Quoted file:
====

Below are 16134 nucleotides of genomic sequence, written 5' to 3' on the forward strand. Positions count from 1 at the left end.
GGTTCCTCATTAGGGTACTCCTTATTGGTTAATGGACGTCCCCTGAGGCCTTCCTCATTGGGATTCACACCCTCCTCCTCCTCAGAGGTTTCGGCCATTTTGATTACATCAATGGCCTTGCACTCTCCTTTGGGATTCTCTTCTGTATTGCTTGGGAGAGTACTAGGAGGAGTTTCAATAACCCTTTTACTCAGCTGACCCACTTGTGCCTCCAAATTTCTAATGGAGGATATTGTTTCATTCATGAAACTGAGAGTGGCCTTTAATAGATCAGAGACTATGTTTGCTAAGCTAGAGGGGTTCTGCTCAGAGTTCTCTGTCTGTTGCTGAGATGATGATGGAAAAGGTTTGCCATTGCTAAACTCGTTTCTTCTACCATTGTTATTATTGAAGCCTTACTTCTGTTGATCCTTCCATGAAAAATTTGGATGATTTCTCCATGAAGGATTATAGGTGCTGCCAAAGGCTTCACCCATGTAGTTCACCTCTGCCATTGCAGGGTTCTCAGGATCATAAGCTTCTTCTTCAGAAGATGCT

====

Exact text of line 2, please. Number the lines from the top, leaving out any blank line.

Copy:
GGTTCCTCATTAGGGTACTCCTTATTGGTTAATGGACGTCCCCTGAGGCCTTCCTCATTGGGATTCACACCCTCCTCCTCCTCAGAGGTTTCGGCCATTTTGATTACATCAATGGCCTTGCACTCTCCTTTGGGATTCTCTTCTGTATTGCTTGGGAGAGTACTAGGAGGAGTTTCAATAACCCTTTTACTCAGCTGACCCACTTGTGCCTCCAAATTTCTAATGGAGGATATTGTTTCATTCATGAAACTGAGAGTGGCCTTTAATAGATCAGAGACTATGTTTGCTAAGCTAGAGGGGTTCTGCTCAGAGTTCTCTGTCTGTTGCTGAGATGATGATGGAAAAGGTTTGCCATTGCTAAACTCGTTTCTTCTACCATTGTTATTATTGAAGCCTTACTTCTGTTGATCCTTCCATGAAAAATTTGGATGATTTCTCCATGAAGGATTATAGGTGCTGCCAAAGGCTTCACCCATGTAGTTCACCTCTGCCATTGCAGGGTTCTCAGGATCATAAGCTTCTTCTTCAGAAGATGCT